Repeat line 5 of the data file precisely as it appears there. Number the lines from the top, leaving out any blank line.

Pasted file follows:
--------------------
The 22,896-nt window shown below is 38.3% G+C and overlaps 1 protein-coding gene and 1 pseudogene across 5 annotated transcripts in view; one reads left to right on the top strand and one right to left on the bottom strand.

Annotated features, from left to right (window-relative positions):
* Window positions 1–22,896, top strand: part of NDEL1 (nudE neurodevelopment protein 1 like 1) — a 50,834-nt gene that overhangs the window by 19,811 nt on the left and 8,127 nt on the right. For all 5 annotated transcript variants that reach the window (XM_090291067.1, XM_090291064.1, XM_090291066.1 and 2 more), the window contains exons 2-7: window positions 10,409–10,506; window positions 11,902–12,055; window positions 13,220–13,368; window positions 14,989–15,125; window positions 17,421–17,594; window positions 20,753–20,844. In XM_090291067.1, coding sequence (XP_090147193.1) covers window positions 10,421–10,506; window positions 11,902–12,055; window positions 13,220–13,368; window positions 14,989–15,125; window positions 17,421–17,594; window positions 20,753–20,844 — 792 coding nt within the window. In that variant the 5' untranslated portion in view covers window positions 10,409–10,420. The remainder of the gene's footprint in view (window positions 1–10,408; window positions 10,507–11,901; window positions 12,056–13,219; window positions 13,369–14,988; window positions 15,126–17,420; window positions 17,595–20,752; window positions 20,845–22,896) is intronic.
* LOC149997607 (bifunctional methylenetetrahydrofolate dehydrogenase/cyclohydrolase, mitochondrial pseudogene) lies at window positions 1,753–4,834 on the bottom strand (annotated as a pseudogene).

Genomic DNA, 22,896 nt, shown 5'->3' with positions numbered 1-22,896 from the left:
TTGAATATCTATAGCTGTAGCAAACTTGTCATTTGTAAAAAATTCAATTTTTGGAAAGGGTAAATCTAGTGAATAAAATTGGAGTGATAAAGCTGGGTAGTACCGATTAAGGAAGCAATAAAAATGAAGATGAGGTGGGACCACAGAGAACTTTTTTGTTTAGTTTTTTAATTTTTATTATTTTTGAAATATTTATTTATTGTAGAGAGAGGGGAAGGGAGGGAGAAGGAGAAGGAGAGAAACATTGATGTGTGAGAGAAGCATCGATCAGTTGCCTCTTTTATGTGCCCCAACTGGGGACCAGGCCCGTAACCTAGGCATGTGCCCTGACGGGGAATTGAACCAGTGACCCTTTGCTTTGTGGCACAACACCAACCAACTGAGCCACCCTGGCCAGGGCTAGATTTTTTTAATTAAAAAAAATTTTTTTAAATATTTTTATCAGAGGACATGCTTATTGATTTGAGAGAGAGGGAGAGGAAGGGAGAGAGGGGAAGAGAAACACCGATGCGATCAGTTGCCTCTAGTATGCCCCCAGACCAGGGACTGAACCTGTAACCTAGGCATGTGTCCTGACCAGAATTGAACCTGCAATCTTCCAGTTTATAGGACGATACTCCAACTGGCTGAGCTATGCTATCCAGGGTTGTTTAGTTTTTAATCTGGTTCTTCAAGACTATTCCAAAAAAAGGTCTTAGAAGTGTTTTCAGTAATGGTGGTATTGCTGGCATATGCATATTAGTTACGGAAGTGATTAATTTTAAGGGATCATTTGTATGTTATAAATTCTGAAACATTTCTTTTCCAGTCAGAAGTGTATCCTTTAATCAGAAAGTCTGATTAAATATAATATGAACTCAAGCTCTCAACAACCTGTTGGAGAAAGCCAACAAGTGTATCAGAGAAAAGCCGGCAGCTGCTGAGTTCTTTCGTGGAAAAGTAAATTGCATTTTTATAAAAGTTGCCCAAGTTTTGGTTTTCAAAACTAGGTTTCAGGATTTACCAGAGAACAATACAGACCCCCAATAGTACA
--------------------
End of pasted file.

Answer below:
Genomic DNA, 22,896 nt, shown 5'->3' with positions numbered 1-22,896 from the left: